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The Giants Face a Big Challenge: How to Become Relevant in 2014

This is the week that the San Francisco Giants were eliminated from the 2013 race for the National League West title. Soon they will also be eliminated from the NL Wild Card chase– both the Giants and the New York Mets were recently 17 games out in the NL Wild Card standings.

Hangin' out with the Mr. Met mascot. That's the kind of company the 2012 World Champions are keeping these days.

So we're officially free to start seriously considering San Francisco's 2014 MLB season which kicks off in six months and three weeks– on Monday March 31, 2014 in Arizona.

And there is every reason to believe the Giants can regroup and come back next year with a strong, contending team.

But before we dive into the good news about this team's future, there is one very large elephant that needs to be put on the table (followed by repeatedly pounding the table with our fists). Only then we can freely get into what this team needs to do, and speculation about what they will do.

The 2013 San Francisco Giants are 66-80, 20 games out of first place in the NL West. Their offense is 26th out of 30 MLB teams in runs scored with 556. To contrast, the Boston Red Sox lead all of baseball with 766 runs– 210 runs more than the Giants. San Francisco is 29th overall in home runs with 89.

Giants pitchers are 21st of 30 MLB teams in ERA (4.05) and 20th in WHIP (1.32).

My point here is, what happened in 2013 wasn't a fluke. It wasn't a series of bad breaks that could easily have gone the other way. It wasn't an unlucky inning here or there that made all the difference between a good season and a failed season. This was a global, catastrophic, season-long implosion of stinky poo.

Sometimes it's hard to see the harsh realities. The Giants organization is in the business of being all positive all the time, so don't look there for anything other than the date of next fan giveaway day.

Same goes for the local broadcasters, who continue to sing the praises of Ryan Vogelsong (3-5, 1.62 WHIP, 5.82 ERA), or repeat for the 26th time that Tim Lincecum has finally turned it all around (9-13, 1.33 WHIP, 4.40 ERA). And I realize that's part of their job and I respect that.

But to understand the depth of the 2013 morass, we might start looking at the numbers and the statistical trending on our own. That way we might begin to fully understand how the Giants came to be 20 games out of first place. And that's our starting place to examine exactly where this team needs to go over the next six months to become relevant once again in the National League.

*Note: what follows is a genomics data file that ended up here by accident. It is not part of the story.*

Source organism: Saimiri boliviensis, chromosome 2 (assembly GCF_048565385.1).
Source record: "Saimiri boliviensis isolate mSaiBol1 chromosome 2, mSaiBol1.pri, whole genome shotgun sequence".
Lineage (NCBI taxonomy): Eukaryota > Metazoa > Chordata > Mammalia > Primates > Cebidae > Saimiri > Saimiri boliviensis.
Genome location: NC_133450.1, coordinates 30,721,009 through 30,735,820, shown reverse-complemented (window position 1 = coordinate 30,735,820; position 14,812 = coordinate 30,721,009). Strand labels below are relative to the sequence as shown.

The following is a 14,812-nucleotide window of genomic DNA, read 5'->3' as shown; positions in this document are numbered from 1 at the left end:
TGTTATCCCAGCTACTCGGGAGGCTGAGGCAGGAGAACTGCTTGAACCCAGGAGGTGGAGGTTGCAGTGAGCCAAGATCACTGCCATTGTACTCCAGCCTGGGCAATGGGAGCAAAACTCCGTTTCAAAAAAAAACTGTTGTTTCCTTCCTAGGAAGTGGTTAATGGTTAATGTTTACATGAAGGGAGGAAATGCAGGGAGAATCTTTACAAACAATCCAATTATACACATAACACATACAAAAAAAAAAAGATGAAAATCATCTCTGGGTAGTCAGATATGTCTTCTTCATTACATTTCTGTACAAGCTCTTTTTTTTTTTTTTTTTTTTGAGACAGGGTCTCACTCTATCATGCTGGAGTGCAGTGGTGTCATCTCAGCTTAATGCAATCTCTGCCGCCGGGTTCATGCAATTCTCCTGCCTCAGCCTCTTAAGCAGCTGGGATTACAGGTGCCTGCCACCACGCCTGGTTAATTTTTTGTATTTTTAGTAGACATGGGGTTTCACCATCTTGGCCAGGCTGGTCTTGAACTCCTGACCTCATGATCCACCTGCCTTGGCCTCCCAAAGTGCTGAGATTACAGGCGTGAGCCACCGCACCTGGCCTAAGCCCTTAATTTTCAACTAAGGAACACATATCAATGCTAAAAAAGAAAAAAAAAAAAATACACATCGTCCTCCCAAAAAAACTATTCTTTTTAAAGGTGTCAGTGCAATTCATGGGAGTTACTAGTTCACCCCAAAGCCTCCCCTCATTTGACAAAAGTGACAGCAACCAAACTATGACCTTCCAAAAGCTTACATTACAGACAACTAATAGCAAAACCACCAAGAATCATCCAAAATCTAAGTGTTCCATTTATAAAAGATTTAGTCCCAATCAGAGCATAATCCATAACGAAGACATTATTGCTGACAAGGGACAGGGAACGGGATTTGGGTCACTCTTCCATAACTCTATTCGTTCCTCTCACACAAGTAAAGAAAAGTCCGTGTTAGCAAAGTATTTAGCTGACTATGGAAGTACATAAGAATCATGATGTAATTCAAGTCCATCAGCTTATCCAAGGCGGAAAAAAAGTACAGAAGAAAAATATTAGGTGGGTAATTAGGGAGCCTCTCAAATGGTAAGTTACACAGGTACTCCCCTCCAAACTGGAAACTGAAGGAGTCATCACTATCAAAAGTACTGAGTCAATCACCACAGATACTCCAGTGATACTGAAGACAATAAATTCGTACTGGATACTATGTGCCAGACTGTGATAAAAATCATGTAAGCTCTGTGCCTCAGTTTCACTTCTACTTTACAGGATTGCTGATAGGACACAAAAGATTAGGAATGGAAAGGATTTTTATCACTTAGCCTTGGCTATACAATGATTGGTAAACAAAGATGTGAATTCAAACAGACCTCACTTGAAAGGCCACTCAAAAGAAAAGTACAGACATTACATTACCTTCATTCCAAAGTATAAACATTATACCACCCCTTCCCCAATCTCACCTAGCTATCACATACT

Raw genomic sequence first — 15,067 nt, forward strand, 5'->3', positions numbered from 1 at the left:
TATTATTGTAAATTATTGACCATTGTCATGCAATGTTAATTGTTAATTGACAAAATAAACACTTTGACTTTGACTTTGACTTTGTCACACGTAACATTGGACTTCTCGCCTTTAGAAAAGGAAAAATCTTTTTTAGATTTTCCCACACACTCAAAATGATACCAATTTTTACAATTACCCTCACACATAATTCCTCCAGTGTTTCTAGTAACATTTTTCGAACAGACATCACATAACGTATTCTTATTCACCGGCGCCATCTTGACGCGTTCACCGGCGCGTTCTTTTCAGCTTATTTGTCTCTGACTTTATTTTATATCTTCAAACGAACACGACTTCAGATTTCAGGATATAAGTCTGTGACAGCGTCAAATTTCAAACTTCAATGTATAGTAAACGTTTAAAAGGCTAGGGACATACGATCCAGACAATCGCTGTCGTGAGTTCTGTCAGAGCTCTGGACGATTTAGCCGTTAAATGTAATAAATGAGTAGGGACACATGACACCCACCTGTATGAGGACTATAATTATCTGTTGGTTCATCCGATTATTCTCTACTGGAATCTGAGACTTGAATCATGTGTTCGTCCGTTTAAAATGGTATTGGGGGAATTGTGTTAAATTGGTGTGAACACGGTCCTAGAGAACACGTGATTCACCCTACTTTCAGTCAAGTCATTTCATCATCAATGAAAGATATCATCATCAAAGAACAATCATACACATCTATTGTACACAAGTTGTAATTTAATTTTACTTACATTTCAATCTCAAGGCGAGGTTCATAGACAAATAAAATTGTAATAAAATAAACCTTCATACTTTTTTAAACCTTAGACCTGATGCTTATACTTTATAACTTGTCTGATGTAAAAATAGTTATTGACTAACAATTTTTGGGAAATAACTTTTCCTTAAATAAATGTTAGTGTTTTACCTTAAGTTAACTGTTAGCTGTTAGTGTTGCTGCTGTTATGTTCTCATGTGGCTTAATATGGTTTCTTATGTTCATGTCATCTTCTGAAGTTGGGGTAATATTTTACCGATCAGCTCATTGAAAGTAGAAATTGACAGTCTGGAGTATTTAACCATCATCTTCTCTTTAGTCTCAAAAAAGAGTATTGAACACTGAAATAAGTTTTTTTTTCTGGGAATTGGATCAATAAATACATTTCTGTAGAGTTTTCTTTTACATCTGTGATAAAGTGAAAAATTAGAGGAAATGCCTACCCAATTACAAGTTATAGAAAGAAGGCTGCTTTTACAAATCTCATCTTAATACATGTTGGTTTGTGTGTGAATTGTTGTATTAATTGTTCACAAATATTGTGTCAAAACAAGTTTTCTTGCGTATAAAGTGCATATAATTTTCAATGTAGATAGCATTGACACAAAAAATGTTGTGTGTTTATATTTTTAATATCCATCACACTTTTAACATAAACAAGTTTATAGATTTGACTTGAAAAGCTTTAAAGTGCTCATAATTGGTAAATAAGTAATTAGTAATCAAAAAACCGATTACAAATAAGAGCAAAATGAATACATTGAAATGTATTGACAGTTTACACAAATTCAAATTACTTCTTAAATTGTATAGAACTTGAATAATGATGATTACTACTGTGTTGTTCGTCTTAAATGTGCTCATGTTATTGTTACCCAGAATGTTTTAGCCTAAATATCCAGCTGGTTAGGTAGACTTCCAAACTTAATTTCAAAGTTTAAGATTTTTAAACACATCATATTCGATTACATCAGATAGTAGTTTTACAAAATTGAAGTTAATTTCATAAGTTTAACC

Let's begin with some breaking news: the retooling of the 2013 San Francisco Giants isn't just about getting a power hitter and a starter.

Sure, both the offense and starting pitching need serious help, but there's also a series of systemic problems within the organization that have to be addressed: the inability to make major trades, the lack of position players being produced in the minor leagues, the "cross-your-fingers" strategy of signing cheap marginal players and giving them critical roles.

All of which can be fixed, both short term and long term. And all of which I believe will be fixed.

Over the next couple of months The Giants Cove will conduct a four-way breakdown of what the renewed and retooled San Francisco Giants should look like:

> Offense. Scoring runs has been undervalued and neglected by the front office for years. There is no reason for this team not to have power hitters. Period.     

> Starting pitching, which has long been the key to Giants success, is now sitting in the front yard up on blocks and getting old and rusty.

> The bullpen. If management really believes a solid pen is the key to winning, why did they allow the 2013 bullpen to fall apart?

> Outfield and infield defense. We all agree that excellent defense is important. But even the best gloves in the game can't begin to replace the lack of a serious offense. Sometimes you have to choose one or the other. 

As we get closer to the 2014 season let's also agree to one very spiritually important commitment: there will be no whining about the Los Angeles Dodgers and their deep pockets. The San Francisco Giants are in the top 10 teams with the highest MLB team revenue, so their pockets are more than deep enough to get the job done if the desire is there.

Trust me. The San Francisco Giants' 2014 season will be all about success, not excuses.

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